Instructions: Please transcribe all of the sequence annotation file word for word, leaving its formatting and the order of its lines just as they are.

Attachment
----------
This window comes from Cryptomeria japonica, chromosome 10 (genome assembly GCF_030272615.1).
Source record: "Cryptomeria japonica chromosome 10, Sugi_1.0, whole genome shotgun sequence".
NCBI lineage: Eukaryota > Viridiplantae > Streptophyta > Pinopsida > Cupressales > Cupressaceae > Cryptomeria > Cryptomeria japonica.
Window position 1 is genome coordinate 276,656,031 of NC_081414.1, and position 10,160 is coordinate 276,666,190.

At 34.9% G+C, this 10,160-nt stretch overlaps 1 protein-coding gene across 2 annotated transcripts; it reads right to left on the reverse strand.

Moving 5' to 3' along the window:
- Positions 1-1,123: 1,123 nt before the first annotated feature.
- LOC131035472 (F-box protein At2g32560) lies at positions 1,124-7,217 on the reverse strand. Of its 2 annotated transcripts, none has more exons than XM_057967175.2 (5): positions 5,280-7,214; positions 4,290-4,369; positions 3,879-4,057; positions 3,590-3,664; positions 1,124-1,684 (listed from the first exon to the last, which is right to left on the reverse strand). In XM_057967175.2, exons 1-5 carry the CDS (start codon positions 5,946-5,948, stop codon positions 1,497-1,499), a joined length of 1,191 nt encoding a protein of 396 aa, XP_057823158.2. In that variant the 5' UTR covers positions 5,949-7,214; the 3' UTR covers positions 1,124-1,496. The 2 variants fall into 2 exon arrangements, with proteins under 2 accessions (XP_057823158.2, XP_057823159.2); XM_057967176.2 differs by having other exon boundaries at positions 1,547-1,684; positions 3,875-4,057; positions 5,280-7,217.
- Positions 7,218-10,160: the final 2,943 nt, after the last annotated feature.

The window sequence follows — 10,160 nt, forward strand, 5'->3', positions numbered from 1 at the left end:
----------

This window comes from Cryptomeria japonica, chromosome 10 (genome assembly GCF_030272615.1).
Source record: "Cryptomeria japonica chromosome 10, Sugi_1.0, whole genome shotgun sequence".
NCBI lineage: Eukaryota > Viridiplantae > Streptophyta > Pinopsida > Cupressales > Cupressaceae > Cryptomeria > Cryptomeria japonica.
Window position 1 is genome coordinate 276,656,031 of NC_081414.1, and position 10,160 is coordinate 276,666,190.

At 34.9% G+C, this 10,160-nt stretch overlaps 1 protein-coding gene across 2 annotated transcripts; it reads right to left on the reverse strand.

Moving 5' to 3' along the window:
- Positions 1-1,123: 1,123 nt before the first annotated feature.
- LOC131035472 (F-box protein At2g32560) lies at positions 1,124-7,217 on the reverse strand. Of its 2 annotated transcripts, none has more exons than XM_057967175.2 (5): positions 5,280-7,214; positions 4,290-4,369; positions 3,879-4,057; positions 3,590-3,664; positions 1,124-1,684 (listed from the first exon to the last, which is right to left on the reverse strand). In XM_057967175.2, exons 1-5 carry the CDS (start codon positions 5,946-5,948, stop codon positions 1,497-1,499), a joined length of 1,191 nt encoding a protein of 396 aa, XP_057823158.2. In that variant the 5' UTR covers positions 5,949-7,214; the 3' UTR covers positions 1,124-1,496. The 2 variants fall into 2 exon arrangements, with proteins under 2 accessions (XP_057823158.2, XP_057823159.2); XM_057967176.2 differs by having other exon boundaries at positions 1,547-1,684; positions 3,875-4,057; positions 5,280-7,217.
- Positions 7,218-10,160: the final 2,943 nt, after the last annotated feature.

The window sequence follows — 10,160 nt, forward strand, 5'->3', positions numbered from 1 at the left end: